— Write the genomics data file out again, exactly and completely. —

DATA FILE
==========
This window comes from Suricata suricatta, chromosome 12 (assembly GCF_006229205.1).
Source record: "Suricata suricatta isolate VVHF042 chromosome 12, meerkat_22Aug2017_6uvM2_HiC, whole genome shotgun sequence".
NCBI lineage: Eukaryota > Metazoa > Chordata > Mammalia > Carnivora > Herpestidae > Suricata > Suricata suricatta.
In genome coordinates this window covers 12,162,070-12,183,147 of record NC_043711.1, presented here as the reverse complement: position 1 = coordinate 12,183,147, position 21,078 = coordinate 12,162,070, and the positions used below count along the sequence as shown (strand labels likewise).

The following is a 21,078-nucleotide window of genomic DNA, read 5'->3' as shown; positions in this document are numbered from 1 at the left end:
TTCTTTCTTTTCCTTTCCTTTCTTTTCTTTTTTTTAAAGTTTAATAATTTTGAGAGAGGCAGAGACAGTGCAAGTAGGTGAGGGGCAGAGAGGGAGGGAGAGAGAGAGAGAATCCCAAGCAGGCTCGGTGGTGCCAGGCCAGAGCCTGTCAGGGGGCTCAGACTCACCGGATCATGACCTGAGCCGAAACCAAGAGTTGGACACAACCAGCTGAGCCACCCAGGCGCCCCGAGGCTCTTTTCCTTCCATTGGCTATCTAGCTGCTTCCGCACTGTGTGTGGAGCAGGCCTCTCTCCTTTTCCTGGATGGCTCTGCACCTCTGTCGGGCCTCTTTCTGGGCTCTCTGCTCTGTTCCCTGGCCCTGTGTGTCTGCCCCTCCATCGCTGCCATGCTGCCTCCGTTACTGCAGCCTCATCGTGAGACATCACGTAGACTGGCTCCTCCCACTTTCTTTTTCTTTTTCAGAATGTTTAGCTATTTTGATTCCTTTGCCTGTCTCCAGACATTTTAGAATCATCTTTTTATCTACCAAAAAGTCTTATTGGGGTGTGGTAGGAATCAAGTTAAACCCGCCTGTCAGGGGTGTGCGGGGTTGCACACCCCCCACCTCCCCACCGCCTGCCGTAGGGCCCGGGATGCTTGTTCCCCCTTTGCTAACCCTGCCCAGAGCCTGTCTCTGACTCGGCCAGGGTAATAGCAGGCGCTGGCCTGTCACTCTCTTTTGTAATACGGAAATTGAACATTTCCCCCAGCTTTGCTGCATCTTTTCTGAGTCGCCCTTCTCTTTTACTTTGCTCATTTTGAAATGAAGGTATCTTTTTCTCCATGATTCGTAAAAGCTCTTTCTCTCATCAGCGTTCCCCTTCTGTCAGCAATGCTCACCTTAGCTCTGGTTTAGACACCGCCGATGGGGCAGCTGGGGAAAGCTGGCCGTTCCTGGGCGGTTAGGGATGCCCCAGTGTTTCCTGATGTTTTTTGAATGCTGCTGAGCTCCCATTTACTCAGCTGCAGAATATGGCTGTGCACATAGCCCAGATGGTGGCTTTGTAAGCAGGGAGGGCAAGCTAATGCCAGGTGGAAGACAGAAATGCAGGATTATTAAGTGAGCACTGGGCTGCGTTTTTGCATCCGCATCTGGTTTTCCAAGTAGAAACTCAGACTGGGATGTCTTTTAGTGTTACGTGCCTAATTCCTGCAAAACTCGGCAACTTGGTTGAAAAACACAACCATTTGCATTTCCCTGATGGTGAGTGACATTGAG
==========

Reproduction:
This window comes from Suricata suricatta, chromosome 12 (assembly GCF_006229205.1).
Source record: "Suricata suricatta isolate VVHF042 chromosome 12, meerkat_22Aug2017_6uvM2_HiC, whole genome shotgun sequence".
NCBI lineage: Eukaryota > Metazoa > Chordata > Mammalia > Carnivora > Herpestidae > Suricata > Suricata suricatta.
In genome coordinates this window covers 12,162,070-12,183,147 of record NC_043711.1, presented here as the reverse complement: position 1 = coordinate 12,183,147, position 21,078 = coordinate 12,162,070, and the positions used below count along the sequence as shown (strand labels likewise).

The following is a 21,078-nucleotide window of genomic DNA, read 5'->3' as shown; positions in this document are numbered from 1 at the left end:
TTCTTTCTTTTCCTTTCCTTTCTTTTCTTTTTTTTAAAGTTTAATAATTTTGAGAGAGGCAGAGACAGTGCAAGTAGGTGAGGGGCAGAGAGGGAGGGAGAGAGAGAGAGAATCCCAAGCAGGCTCGGTGGTGCCAGGCCAGAGCCTGTCAGGGGGCTCAGACTCACCGGATCATGACCTGAGCCGAAACCAAGAGTTGGACACAACCAGCTGAGCCACCCAGGCGCCCCGAGGCTCTTTTCCTTCCATTGGCTATCTAGCTGCTTCCGCACTGTGTGTGGAGCAGGCCTCTCTCCTTTTCCTGGATGGCTCTGCACCTCTGTCGGGCCTCTTTCTGGGCTCTCTGCTCTGTTCCCTGGCCCTGTGTGTCTGCCCCTCCATCGCTGCCATGCTGCCTCCGTTACTGCAGCCTCATCGTGAGACATCACGTAGACTGGCTCCTCCCACTTTCTTTTTCTTTTTCAGAATGTTTAGCTATTTTGATTCCTTTGCCTGTCTCCAGACATTTTAGAATCATCTTTTTATCTACCAAAAAGTCTTATTGGGGTGTGGTAGGAATCAAGTTAAACCCGCCTGTCAGGGGTGTGCGGGGTTGCACACCCCCCACCTCCCCACCGCCTGCCGTAGGGCCCGGGATGCTTGTTCCCCCTTTGCTAACCCTGCCCAGAGCCTGTCTCTGACTCGGCCAGGGTAATAGCAGGCGCTGGCCTGTCACTCTCTTTTGTAATACGGAAATTGAACATTTCCCCCAGCTTTGCTGCATCTTTTCTGAGTCGCCCTTCTCTTTTACTTTGCTCATTTTGAAATGAAGGTATCTTTTTCTCCATGATTCGTAAAAGCTCTTTCTCTCATCAGCGTTCCCCTTCTGTCAGCAATGCTCACCTTAGCTCTGGTTTAGACACCGCCGATGGGGCAGCTGGGGAAAGCTGGCCGTTCCTGGGCGGTTAGGGATGCCCCAGTGTTTCCTGATGTTTTTTGAATGCTGCTGAGCTCCCATTTACTCAGCTGCAGAATATGGCTGTGCACATAGCCCAGATGGTGGCTTTGTAAGCAGGGAGGGCAAGCTAATGCCAGGTGGAAGACAGAAATGCAGGATTATTAAGTGAGCACTGGGCTGCGTTTTTGCATCCGCATCTGGTTTTCCAAGTAGAAACTCAGACTGGGATGTCTTTTAGTGTTACGTGCCTAATTCCTGCAAAACTCGGCAACTTGGTTGAAAAACACAACCATTTGCATTTCCCTGATGGTGAGTGACATTGAG